Women discuss reclaiming female slurs


Thomas J. Yang

Jeanna Sybert, president of the American Association of University Women at Pitt, discusses the history of select derogatory and misogynistic words at the group’s “Reclaiming Words” event Monday night. (Photo by Thomas Yang | Visual Editor)

By Noah Manalo | Staff Writer

Jeanna Sybert was sure to address both sides of the reclamation argument in her presentation — and she didn’t shy away from using shocking language to make those points.

The University of Pittsburgh’s chapter of the American Association of University Women held an event, C U Next Tuesday: Reclaiming Words Through a Feminist Lense, Monday night in room 540 of the William Pitt Union. Sybert, the secretary of the Pitt’s AAUW chapter and a senior studying communication and political science, gave a brief presentation on reclaiming words. Following the presentation, there was a short discussion on the topic.

Sybert began the talk by defining a reclaimed word as a slur or other negative term used to refer to a certain group, which the group then reclaims for its own use. After conducting research on reclaiming words, she gathered that the purpose of this is to reduce the power of a dominant group and to control one’s own — and others’ — views of oneself.

It also limits the ability of suppressing groups to use the word on the groups,” Sybert said.

Sybert highlighted that many groups, including the black, LGBTQ+ and disabled communities, have worked to reclaim slurs. Now, women are doing so as well. Sybert provided the audience with arguments she found for and against the idea of reclamation.

“Language has power. That’s the takeaway,” Sybert said.

Sybert also presented arguments for reclamation that show how it undermines the historical, social and cultural power of slurs. She said it also changes the original meaning and intent, creates a sense of community and empowerment for those in the oppressed group and opens conversations about microaggressions and broader issues related to oppressions.

In addressing the other side of the argument, Sybert said it can appear as a movement in which only privileged members of a group can partake, and it does not erase how words are used in relation to either interpersonal or systemic violence. It can also invalidate experiences or the feelings of those who do not want to reclaim slurs.

“Of course there are other words that can be reclaimed, but there are three big ones we are going to talk about,” Sybert said.

According to Sybert, the “big three” are “slut, bitch and cunt.”

For the first word, the she showed a video that outlined its historical context. She went on to talk about SlutWalk, a transnational protest march that calls for the end of rape culture. She highlighted criticism in an open letter by black feminists, accusing the event of being exclusionary to women of color.

“We don’t have the privilege to play on destructive representations burned in our collective minds, on our bodies and souls for generations,” Black Women’s Blueprint writes.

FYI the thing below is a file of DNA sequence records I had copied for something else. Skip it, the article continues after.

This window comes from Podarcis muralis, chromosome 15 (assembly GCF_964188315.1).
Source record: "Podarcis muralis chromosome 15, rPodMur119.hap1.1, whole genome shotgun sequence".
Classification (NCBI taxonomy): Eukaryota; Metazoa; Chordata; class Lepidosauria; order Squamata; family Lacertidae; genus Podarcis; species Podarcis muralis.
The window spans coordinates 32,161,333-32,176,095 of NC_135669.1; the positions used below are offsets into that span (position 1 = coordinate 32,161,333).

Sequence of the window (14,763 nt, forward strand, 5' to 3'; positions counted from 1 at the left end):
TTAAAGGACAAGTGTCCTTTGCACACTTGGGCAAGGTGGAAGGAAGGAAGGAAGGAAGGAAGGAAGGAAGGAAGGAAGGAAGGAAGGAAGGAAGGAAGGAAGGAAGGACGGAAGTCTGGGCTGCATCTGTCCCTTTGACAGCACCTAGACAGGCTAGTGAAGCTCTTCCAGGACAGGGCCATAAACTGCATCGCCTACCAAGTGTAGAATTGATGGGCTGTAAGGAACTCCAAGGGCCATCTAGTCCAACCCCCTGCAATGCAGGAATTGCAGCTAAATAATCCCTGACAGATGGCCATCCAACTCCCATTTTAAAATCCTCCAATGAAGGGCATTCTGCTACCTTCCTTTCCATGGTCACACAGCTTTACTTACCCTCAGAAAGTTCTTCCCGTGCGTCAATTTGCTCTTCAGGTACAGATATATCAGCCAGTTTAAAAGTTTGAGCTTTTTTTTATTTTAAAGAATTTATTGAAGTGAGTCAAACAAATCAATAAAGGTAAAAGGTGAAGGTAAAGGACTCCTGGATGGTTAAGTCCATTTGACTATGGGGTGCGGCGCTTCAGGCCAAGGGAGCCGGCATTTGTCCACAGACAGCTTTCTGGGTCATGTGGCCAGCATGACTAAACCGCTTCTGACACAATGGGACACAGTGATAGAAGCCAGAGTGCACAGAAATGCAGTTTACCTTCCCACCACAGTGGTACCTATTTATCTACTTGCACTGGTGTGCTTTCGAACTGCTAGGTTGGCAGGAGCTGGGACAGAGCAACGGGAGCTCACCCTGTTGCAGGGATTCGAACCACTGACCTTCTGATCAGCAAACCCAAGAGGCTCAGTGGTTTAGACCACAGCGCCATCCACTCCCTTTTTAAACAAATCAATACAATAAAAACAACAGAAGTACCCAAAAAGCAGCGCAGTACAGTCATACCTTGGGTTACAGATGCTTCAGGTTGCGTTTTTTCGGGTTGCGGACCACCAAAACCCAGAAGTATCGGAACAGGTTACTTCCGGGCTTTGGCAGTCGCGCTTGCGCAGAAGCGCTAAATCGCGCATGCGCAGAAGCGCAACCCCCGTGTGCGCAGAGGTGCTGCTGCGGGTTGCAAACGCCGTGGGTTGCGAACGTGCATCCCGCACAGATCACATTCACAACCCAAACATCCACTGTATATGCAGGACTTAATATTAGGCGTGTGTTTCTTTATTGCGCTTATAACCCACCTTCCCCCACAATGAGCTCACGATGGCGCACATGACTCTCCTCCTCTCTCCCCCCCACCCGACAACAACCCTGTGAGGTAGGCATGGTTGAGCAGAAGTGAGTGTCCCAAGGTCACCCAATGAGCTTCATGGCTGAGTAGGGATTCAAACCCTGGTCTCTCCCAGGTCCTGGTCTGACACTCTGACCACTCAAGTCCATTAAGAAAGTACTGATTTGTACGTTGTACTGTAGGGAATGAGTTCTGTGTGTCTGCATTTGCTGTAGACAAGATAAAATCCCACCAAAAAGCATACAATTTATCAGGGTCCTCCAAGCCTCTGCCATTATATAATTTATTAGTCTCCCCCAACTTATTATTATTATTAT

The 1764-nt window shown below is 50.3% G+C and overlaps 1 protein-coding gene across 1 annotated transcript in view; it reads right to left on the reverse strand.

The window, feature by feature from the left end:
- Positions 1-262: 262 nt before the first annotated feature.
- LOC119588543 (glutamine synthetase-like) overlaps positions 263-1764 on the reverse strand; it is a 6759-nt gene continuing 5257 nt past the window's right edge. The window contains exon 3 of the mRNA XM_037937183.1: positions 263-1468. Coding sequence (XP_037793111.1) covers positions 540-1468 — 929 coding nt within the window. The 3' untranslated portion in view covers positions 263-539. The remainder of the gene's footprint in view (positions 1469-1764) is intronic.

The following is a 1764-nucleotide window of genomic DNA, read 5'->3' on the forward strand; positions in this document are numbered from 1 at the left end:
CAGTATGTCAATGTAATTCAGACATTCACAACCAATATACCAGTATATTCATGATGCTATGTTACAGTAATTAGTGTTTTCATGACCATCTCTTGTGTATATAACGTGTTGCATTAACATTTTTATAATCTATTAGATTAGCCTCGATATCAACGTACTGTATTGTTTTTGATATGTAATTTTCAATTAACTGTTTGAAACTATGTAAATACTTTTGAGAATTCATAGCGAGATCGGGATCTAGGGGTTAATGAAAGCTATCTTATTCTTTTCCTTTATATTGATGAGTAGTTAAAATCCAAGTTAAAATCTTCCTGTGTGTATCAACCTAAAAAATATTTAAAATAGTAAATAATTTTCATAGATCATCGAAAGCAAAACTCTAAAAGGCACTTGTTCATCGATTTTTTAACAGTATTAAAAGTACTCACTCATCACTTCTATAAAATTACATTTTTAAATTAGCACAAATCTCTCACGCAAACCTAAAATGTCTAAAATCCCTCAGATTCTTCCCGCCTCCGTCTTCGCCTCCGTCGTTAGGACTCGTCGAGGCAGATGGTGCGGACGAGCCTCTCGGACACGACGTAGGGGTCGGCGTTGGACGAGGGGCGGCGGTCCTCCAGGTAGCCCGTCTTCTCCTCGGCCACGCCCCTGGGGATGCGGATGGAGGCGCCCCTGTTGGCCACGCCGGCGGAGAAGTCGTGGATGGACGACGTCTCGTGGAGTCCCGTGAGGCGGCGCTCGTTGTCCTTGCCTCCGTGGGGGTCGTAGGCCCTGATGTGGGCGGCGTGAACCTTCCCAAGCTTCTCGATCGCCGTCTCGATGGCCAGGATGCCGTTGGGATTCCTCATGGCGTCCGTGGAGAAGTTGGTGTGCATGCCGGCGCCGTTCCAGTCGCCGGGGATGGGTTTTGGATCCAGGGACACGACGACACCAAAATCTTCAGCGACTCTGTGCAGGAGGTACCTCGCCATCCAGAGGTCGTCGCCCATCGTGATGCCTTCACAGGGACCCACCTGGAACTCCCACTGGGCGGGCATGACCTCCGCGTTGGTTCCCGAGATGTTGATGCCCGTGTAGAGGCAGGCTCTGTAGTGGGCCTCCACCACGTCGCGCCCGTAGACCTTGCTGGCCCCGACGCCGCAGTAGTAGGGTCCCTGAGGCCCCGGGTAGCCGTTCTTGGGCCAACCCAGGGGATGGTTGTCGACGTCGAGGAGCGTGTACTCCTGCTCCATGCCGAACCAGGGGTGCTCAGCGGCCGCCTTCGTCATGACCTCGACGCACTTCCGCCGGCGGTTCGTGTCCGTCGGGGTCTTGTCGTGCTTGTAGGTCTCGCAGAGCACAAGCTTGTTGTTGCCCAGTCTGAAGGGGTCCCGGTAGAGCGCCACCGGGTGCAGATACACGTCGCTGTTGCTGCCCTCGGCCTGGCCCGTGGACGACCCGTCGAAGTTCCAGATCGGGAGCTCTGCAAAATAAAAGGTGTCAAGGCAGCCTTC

“The arguments are something to keep in mind while deciding whether or not to reclaim the word,” Sybert said.

The speaker said the second word holds negative connotations for both men and women. Sybert provided descriptions and varying arguments on the word from philosophers such as Mary Daly.

While Gloria Steinem said the response to the word should be “thank you,” Sherryl Kleinman, Matthew B. Ezzell and A. Corey Frost write that the word is not part of the feminist movement.  

Then the discussion came to the third and final word, first used for a 13th-century London street. The medical community in the 1500s also used the term as the medical word for vagina, but it became taboo in the 1800s, which Sybert joked about during the presentation.

“Victorian societal terms that ruin everything also ruined the word,” Sybert said.

The presenter displayed a tweet from The Onion showing what she believed was a completely wrong usage of the word and a clip from a performance of the Vagina Monologue reclaiming the word correctly.

The event closed with discussions among the event attendees. They shared their own personal ideas on reclamation and expanded the discussion to broader terms, including the idea of women in music reclaiming the words in their songs and the idea of the reclaimed word “girl.”

Maddie Stackhouse, a first year studying neuroscience, said she came into the discussion knowing it’s a complicated topic and a lot of people have differing opinions on the subject.

“I personally already do reclaim these words with friends of mine in specific contexts and situations,” Stackhouse said. “There’s a time and place for everything.”

Allison Phillips, the organization’s event coordinator and a sophomore studying anthropology, thought the discussion was pretty much what she expected.

“I am not comfortable with the term ‘slut’ due to personal experience with the word. I find the word is associated with a weapon,” she said. “It is used in a negative manner far more than in a positive manner. I cannot think of any positive uses myself, but I am not going to say that no one can reclaim it.”